random notes on motor design, cogging torque, Kv/Kt relations [misc]
BLDC motor torque production:
Before we move into things like cogging, let's just start w/ how a BLDC motor produce torque in the first place. Understanding this also helps us understand cogging and its effects.
Above is a little write-up on how the brushless motor produces "torque." Essentially torque is produced "between" two magnets and such. We're mostly here to talk about cogging so let's get to that.
about motor cogging.
Cogging is an important thing to consider when designing a motor, we're just going to provide some basic info over here about the topic: https://www.radiocontrolinfo.com/brushless-motor-cogging-explained/
So cogging of a BLDC motor or any other permanent magnet motor is a phenomenon where the permanent magnets in the rotor attract the "slots" in the stator. The slots are usually made of a powder metal components generally consisting of iron, nickel, and cobalt. Sometimes they're made of steel as well. Essentially it's made of a magnetic material which increases the strength of the field generated by the coils themselves when the motor is on.
What we can see from this PDF is the fact that cogging is more of a problem at LOW speeds rather than high speeds which make sense but also means it's more of a problem for us when we're mostly operating at lower speeds. It isn't a problem for very fast moving motors so it's something to take into account. It's a problem for us since we start and stop so often. Things that reduce cogging:
Skewing the windings, there's less "area" aligned with the magnets meaning less force is produced in general so lower cogging torque.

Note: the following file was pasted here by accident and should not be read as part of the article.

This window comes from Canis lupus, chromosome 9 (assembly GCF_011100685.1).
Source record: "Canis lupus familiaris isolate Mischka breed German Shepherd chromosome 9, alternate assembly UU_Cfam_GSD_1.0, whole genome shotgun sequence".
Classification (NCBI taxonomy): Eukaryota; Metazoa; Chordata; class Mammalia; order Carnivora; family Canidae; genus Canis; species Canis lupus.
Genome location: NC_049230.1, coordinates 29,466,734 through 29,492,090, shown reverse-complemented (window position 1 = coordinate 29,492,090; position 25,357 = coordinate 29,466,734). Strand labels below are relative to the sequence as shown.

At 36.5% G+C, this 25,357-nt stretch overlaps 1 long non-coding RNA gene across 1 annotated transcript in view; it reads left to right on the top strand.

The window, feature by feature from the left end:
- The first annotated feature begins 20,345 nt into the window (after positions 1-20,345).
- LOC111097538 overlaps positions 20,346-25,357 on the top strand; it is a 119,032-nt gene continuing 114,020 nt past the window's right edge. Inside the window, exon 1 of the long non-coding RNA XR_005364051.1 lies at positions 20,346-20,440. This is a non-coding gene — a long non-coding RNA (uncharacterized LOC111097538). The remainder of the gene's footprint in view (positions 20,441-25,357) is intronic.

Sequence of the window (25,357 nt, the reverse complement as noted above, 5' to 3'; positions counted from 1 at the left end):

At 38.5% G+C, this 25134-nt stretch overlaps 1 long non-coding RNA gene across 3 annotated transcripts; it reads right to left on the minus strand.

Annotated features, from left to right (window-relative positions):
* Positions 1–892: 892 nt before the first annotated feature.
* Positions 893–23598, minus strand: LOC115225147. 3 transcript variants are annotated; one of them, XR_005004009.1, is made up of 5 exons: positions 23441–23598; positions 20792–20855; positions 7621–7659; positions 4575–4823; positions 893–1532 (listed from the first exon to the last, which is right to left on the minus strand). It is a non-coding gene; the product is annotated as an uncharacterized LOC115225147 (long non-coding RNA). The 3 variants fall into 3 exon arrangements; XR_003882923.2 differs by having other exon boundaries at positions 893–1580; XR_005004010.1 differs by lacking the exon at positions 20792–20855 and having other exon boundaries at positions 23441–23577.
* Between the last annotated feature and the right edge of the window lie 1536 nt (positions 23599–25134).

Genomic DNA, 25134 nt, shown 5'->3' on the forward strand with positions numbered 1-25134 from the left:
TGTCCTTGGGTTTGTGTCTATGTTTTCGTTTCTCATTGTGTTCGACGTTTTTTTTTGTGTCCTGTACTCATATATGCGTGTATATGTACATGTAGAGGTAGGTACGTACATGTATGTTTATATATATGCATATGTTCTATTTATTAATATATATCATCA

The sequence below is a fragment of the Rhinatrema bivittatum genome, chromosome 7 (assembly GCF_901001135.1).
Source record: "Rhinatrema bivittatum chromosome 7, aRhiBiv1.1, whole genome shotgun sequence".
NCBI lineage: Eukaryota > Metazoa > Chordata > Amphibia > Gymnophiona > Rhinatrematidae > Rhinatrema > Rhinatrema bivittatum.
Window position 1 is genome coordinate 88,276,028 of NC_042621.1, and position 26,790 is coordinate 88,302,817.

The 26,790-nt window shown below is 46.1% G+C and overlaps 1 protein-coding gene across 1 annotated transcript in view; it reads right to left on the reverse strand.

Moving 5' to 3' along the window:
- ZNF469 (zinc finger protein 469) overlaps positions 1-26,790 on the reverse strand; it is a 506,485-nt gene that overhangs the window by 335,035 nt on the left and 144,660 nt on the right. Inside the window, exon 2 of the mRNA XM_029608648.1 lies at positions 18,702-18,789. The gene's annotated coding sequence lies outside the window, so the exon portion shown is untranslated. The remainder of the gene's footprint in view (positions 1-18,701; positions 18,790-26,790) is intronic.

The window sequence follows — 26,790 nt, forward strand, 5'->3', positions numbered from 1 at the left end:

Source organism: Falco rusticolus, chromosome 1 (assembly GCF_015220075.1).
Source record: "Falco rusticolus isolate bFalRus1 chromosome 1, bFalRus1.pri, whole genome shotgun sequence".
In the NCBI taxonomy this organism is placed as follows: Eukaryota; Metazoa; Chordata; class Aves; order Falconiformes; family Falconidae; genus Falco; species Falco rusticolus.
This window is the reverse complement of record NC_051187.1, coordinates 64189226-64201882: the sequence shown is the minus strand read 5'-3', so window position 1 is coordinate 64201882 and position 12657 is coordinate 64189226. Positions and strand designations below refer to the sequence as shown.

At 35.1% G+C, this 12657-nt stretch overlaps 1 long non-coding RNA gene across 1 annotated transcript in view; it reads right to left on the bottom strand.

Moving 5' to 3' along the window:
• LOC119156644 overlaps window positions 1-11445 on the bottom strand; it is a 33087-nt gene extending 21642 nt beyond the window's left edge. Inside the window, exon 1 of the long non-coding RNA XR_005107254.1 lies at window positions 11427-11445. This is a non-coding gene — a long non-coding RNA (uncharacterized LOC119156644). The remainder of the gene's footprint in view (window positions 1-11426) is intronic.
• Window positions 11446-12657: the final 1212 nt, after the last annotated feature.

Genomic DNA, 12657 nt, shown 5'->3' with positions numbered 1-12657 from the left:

Use fractional slots per pole, (https://www.emetor.com/glossary/number-of-slots-per-pole-per-phase/) if the number of slots/number of poles/number of phases is greater than 1 this is called fractional slots/pole.
You could also use slotless/coreless motors but using those or reducing cogging torque with any of the above methods will cause a reduction in max torque able to be produced by a BLDC motor given a set current.
relations between Kv and Kt.
Another important spec when considering how to spec brushless motors, most of the time we can figure out the Kv rating of a motor and use that to generate the torque constant. Here's a simple relation between Kv and Kt (Kv is easier to calculate and measure).
As makes sense, the higher the Kv the lower the Kt. We want motors with lower Kv's and we can convert to Kt by converting to SI units and taking the reciprocal and the derivation for that is above.
At some point we'll go back and review actually designing a motor based on windings but for now here's a good aggregate of info.